February 17, 2020

Keep Children Safe at Petting Zoos to Avoid HUS E. coli

HUS E. coli is a life-threatening disease that children can contract from exposure to pathogenc E. coli at petting zoos or other animal exhibits commonly visited in summer and fall by families on outings to apple orchards, pumpkin patches, festivals and fairs. The National Association of State Public Health Veterinarians sets a compendium of safety measures for animal venue operators to follow, but the health of children who touch animals, feed animals or even touch railings or enclosures comes down to handwashing and vigilance supported by the operators.

HUS-E.-coli-Petting-ZooIn Minnesota, where state officials have investigated two sizable outbreaks of toxic E. coli infections at petting zoons in the past two years, the state Department of Health has published a Prevention Fact Sheet. It emphasizes two precautions for attendees: Hand washing and keeping children’s hands away from their mouths. “We encourage people to interact with animals while at the same time taking precautions,” the agency says in its Staying Safe at Petting Zoos and Fairs advisory.

Most recently in Minnesota, the Zerebko Zoo Tran traveling petting zoo was linked to an outbreak of E. coli O157:H7 that sickened 15 people, including seven who were hospitalized. Two of the most severely injured patients fought kidney failure and other health deficits caused by HUS, also known as hemolytic uremic syndrome. No deaths were reported. Health officials confirmed illnesses in four places where the petting zoo operated: Nashwauk, Minn.; Olmsted County, Polk County and Rice County in Faribault. One of the victims was only 2 years old.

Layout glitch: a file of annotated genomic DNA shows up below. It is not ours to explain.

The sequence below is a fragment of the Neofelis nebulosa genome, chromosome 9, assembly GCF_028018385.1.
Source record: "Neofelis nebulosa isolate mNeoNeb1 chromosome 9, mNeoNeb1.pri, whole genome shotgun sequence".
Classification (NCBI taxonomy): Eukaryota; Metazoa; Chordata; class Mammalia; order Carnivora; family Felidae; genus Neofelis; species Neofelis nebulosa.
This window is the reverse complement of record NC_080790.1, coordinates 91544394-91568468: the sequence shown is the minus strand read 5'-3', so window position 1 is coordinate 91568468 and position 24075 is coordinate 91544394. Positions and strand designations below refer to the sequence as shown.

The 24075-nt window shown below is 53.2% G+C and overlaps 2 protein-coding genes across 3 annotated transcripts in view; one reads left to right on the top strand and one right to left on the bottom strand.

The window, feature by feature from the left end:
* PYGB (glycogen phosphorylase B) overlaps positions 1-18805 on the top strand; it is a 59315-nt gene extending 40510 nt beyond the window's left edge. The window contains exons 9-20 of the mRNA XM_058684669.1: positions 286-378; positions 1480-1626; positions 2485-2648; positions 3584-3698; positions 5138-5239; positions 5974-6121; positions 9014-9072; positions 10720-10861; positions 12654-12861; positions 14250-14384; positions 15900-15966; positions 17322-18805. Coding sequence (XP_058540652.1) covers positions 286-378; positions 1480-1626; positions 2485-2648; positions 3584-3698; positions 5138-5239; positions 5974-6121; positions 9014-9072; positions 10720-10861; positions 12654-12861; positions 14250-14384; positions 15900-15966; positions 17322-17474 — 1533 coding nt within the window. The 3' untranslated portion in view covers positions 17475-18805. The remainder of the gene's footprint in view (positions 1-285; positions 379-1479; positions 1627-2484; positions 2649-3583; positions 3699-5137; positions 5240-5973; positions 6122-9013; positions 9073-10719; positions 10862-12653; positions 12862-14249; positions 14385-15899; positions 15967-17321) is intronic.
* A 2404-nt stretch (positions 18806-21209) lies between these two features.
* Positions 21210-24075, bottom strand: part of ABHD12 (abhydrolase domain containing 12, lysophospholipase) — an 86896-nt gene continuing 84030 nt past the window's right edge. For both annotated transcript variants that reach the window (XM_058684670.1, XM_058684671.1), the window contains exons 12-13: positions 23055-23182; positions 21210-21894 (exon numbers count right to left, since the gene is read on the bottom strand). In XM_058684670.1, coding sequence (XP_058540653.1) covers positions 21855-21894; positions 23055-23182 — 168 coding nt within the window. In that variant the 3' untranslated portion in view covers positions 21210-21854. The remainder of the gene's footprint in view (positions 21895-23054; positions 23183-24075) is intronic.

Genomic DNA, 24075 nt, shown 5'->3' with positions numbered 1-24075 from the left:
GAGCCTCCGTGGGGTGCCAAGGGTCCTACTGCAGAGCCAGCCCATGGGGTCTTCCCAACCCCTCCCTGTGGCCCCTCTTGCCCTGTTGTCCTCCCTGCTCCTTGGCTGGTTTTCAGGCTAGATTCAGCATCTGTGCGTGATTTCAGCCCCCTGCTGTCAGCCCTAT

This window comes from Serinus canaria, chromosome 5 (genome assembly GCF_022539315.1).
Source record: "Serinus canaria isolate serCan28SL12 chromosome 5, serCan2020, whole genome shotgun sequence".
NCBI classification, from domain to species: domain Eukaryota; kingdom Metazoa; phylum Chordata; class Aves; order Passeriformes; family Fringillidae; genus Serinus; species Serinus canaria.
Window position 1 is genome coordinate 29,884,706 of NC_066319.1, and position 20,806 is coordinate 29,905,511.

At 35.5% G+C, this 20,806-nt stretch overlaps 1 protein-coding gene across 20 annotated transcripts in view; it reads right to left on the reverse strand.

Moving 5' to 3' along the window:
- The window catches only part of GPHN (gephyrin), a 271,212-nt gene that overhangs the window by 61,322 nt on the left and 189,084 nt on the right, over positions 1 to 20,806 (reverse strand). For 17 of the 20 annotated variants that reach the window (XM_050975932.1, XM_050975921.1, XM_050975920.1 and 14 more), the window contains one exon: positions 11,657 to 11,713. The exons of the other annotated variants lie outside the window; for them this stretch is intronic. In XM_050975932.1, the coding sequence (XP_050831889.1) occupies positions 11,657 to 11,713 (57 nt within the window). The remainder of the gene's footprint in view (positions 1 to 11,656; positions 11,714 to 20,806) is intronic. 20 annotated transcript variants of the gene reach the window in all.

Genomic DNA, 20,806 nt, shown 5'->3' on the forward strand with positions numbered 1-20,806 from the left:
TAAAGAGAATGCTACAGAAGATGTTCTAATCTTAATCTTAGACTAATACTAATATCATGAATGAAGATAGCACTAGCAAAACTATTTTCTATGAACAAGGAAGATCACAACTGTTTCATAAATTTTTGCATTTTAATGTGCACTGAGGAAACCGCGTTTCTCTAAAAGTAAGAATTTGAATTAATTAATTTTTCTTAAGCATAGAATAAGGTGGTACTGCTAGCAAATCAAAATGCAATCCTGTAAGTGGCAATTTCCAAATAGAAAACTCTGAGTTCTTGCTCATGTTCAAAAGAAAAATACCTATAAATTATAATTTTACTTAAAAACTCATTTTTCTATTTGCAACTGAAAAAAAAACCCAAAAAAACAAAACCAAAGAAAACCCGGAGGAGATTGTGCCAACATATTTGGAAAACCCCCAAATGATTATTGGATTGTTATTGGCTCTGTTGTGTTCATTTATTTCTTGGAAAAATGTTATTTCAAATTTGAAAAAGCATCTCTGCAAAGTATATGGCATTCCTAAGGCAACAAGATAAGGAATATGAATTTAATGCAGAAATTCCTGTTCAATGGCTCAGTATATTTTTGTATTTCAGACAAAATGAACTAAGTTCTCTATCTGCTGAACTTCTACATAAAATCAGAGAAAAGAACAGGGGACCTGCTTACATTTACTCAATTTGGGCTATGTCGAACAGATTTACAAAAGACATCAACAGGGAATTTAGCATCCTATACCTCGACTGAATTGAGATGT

HUS lawyer Fred Pritzker, who filed an E. coli lawsuit on behalf of a 2-year-old boy who died from HUS in North Carolina in 2012, said parents are often disadvantaged at petting zoos and animal exhibits. That’s because some operators don’t do a good job of maintaining hand-washing stations or of clearing manure from animals on display. The same operators are supposed to provide ample warning signs to remind people of the danger. E. coli organisms harbor in the feces of cattle, sheep, goats, deer and other ruminants. A child can become contaminated merely by touching a dirty railing and then putting that hand to their mouth. The pathogens also lodge in the fur of petting zoo animals from contact with the ground.

“Operators need to be far more aggressive on sanitation issues,” said Pritzker, who sued the Cleveland County Fairgrounds and one of its vendors for negligence that included a lack of hand-washing supplies in the tragic case of Hunter “Gage” LeFevers. “Vendors understand the terrible threat to children better than anyone. Why don’t they go absolutely overboard to keep their guests safe?”’

Two-year-old Gage LeFevers of Bessemer City, N.C., died Oct. 12, 2012 after struggling days in the hospital. He was an only child and one of more than 100 other people who reportedly were sickened by E. coli while attending the Cleveland County Fair that year.

From the Minnesota Department of Health and the Centers for Disease Control and Prevention, families are advised to wash hands with soap and water for a good 20 seconds immediately after exposure at any petting zoo, livestock show or other animal exhibit. Hand sanitizers are less effective, but should be used if soap and water is not available. Then wash with soap and water at your earliest convenience. Avoid drinking, eating or the use of pacifiers while in attendance at the exhibit and closely attend small children to keep their hands away from their mouth. Be aware that E. coli bacteria can follow you home in the form of dirt on shoes or clothing. Immediately clear any obvious debris from shoes and clothing and clean those items after the outing.

Comments

  1. This material should be sent to Lincoln County health officials in Oregon where one child died recently and two others were hospitalized.
    In a previous story on this site titled, “Source of Oregon E. coli Cases is Not Otis Restaurant, But What Is?” a link was given to a statement released by Lincoln County health officials.
    The statement seemed more concerned with calming the public than advising about safety because surprisingly it did not even mention petting zoos or having contact with animals even though the article stated that at least two of the children had contact with a pet goat.

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